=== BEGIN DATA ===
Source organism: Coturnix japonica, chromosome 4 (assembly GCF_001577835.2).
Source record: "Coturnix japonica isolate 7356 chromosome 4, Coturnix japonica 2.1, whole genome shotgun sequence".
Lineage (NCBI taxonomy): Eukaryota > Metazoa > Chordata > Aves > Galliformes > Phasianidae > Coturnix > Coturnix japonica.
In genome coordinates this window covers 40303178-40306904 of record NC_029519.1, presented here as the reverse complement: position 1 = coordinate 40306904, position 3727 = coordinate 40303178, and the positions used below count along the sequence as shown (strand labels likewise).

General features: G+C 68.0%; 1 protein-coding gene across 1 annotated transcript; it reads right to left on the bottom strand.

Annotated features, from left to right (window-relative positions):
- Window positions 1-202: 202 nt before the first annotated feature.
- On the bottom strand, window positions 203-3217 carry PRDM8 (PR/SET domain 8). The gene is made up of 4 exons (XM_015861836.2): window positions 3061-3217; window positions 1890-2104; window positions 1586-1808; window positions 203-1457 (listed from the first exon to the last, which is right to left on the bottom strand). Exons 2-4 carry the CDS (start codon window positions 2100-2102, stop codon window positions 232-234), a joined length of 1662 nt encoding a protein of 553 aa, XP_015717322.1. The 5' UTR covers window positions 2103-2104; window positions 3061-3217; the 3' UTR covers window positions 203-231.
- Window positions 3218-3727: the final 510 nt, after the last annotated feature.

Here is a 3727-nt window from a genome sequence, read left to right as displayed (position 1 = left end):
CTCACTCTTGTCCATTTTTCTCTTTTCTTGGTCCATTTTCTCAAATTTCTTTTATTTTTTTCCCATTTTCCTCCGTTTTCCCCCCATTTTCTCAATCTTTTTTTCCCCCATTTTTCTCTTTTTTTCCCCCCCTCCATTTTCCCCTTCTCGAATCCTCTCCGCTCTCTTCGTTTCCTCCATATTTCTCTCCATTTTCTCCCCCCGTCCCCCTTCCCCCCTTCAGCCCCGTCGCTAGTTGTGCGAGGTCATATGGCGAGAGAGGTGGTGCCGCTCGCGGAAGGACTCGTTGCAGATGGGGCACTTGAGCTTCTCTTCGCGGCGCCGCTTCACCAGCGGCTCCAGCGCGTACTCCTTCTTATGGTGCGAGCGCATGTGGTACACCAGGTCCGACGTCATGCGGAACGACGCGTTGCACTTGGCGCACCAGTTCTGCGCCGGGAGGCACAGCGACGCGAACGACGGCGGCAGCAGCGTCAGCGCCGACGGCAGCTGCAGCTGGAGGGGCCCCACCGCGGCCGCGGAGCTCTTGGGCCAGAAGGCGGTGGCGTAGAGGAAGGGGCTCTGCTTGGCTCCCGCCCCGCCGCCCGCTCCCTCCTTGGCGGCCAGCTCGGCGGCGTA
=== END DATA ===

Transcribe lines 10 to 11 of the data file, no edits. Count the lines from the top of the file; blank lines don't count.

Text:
Here is a 3727-nt window from a genome sequence, read left to right as displayed (position 1 = left end):
CTCACTCTTGTCCATTTTTCTCTTTTCTTGGTCCATTTTCTCAAATTTCTTTTATTTTTTTCCCATTTTCCTCCGTTTTCCCCCCATTTTCTCAATCTTTTTTTCCCCCATTTTTCTCTTTTTTTCCCCCCCTCCATTTTCCCCTTCTCGAATCCTCTCCGCTCTCTTCGTTTCCTCCATATTTCTCTCCATTTTCTCCCCCCGTCCCCCTTCCCCCCTTCAGCCCCGTCGCTAGTTGTGCGAGGTCATATGGCGAGAGAGGTGGTGCCGCTCGCGGAAGGACTCGTTGCAGATGGGGCACTTGAGCTTCTCTTCGCGGCGCCGCTTCACCAGCGGCTCCAGCGCGTACTCCTTCTTATGGTGCGAGCGCATGTGGTACACCAGGTCCGACGTCATGCGGAACGACGCGTTGCACTTGGCGCACCAGTTCTGCGCCGGGAGGCACAGCGACGCGAACGACGGCGGCAGCAGCGTCAGCGCCGACGGCAGCTGCAGCTGGAGGGGCCCCACCGCGGCCGCGGAGCTCTTGGGCCAGAAGGCGGTGGCGTAGAGGAAGGGGCTCTGCTTGGCTCCCGCCCCGCCGCCCGCTCCCTCCTTGGCGGCCAGCTCGGCGGCGTA